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Guinea fowl rearing: a tool for poverty alleviation in Zimbabwe

Kusina N., Saina H., Kusina J., Le Bel S.. 2011. In : eds. Mathias Becker, Christine Kreye, Christina R. Development on the margin : book of abstracts - Tropentag 2011 : Conference on International Research on Food Security, Natural Resource Management and Rural Development, Bonn, Germany, October 5-7, 2011. Witzenhausen : DITSL, p. 356-356. Tropentag 2011, 2011-10-05/2011-10-07, Bonn (Allemagne).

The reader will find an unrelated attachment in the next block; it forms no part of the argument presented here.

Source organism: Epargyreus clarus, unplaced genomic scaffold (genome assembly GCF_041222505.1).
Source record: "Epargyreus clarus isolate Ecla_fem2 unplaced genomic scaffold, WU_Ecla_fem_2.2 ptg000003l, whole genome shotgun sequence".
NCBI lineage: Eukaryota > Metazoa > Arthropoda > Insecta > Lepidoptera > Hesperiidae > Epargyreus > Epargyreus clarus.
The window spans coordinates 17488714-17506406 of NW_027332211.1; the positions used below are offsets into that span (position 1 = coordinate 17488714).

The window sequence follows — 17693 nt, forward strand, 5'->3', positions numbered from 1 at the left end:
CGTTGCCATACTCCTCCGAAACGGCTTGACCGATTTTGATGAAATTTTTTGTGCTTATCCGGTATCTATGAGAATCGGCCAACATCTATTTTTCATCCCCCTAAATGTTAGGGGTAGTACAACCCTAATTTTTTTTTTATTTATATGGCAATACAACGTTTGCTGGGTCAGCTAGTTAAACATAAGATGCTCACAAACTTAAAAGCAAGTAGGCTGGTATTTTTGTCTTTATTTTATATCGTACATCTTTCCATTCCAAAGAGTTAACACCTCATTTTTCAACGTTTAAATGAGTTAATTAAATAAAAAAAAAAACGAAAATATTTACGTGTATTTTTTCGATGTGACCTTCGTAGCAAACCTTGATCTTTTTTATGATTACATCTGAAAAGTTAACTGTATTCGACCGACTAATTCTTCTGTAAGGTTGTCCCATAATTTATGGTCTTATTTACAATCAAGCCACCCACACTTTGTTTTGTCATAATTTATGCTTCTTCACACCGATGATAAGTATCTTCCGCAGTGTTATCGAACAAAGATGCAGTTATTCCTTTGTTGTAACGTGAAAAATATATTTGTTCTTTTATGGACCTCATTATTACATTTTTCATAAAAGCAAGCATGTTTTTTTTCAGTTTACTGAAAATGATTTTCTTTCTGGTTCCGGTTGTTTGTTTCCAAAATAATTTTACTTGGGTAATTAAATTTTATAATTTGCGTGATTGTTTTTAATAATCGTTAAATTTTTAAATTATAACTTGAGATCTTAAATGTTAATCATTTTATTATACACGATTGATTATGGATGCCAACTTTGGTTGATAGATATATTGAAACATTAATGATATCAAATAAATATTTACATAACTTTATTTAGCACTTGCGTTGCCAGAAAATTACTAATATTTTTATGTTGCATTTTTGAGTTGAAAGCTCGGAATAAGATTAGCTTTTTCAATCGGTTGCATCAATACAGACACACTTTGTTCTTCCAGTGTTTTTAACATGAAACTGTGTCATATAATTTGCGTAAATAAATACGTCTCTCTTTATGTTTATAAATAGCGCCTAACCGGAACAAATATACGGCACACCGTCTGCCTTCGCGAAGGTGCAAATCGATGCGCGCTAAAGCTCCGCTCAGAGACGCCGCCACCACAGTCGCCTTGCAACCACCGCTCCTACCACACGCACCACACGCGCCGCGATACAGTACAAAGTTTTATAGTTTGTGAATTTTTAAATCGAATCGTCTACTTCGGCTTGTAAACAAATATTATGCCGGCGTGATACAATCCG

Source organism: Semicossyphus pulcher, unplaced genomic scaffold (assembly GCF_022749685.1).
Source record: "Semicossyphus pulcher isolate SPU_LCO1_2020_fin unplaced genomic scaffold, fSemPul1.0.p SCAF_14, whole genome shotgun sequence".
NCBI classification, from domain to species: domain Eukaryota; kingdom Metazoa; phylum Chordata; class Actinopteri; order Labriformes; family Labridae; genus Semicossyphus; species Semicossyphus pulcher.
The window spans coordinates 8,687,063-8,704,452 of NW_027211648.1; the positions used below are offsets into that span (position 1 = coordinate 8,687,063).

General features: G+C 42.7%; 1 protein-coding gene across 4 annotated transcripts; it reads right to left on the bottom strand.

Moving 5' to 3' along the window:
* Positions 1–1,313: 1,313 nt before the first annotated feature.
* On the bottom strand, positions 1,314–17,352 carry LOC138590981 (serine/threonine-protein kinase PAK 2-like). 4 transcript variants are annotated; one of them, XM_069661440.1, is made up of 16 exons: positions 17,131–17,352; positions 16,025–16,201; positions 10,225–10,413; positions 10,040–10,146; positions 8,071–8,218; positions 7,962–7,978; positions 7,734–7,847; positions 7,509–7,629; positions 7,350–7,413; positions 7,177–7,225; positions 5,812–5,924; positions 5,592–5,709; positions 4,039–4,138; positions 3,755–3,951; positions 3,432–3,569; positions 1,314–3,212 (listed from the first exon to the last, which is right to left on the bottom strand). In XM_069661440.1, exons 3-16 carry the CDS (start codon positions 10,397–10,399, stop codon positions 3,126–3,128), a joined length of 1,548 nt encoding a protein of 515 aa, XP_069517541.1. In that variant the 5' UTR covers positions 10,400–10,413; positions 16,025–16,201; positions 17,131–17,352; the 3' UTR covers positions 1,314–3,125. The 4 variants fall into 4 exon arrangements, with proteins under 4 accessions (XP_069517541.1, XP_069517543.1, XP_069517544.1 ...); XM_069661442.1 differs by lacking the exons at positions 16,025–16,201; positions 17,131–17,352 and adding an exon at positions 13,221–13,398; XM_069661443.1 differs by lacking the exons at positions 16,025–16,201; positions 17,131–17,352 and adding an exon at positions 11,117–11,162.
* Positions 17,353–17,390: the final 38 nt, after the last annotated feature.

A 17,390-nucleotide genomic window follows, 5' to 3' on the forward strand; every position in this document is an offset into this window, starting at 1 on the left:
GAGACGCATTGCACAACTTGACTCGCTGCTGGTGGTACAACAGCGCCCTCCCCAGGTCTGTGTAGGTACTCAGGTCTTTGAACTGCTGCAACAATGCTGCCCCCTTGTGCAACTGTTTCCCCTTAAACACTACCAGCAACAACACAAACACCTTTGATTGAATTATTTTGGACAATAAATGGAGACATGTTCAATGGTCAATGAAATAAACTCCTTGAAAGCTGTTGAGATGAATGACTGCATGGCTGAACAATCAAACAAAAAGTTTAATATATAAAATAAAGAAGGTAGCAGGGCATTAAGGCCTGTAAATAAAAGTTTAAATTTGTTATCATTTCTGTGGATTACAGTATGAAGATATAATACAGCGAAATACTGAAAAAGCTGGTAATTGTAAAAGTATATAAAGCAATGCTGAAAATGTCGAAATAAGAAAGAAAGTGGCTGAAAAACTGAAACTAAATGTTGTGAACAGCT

Food security is a major global concern that requires proper balance between saving the environment and feeding the poor and as a consequence, modern agricultural needs to change radically to cope with growing population and climate change without irreversibly damaging the environment. It is globally recognised today that guinea fowl is an ideal vehicle that can be utilised to curtail poverty in the developing world. In order to verify this assumption, the potential of the role of investing in guinea fowl rearing was investigated through research utilising guinea fowl production practices and corresponding productivity potential. The study investigated guinea fowl production practices and corresponding productivity potential of 73 fowl flocks using RRA techniques. Eight-one percent of flocks were found to free range with the remainder, semi-intensive. The helmeted guinea fowl was the only breed found represented by several varieties, an observation for future improvement in selection of the most fertile variety for promotion. Important but surprising was the finding that 69%of flocks were managed by males: mean flock size found was small: 8±6 with variation of 1 to 30 birds/flocks compounded by significant variation in responses among productivity traits, as highlighted by findings that mean annual egg production estimate was 89±50 ranging from 10 to 200 per hen while young produced averaged 64 ranging from 0 to 100; weaned young for market, approximating 60 ranging from 1 to 100. Taking fowl rearing output numerical perspective, it was clear that diminished numbers of young keets being produced impacted negatively on the economic viability within the fowl keeping community, therefore, there needs urgent address to minimise losses thereby improving the numbers of young fowl presented for market. In view of the massive egg production reported in this study, it is recommended that keepers be encouraged to alternatively consume and or sell some of the eggs thereby curtailing economic losses incurred as reported, finally, it is clear that massive potential exists in guinea fowl rearing using free range.

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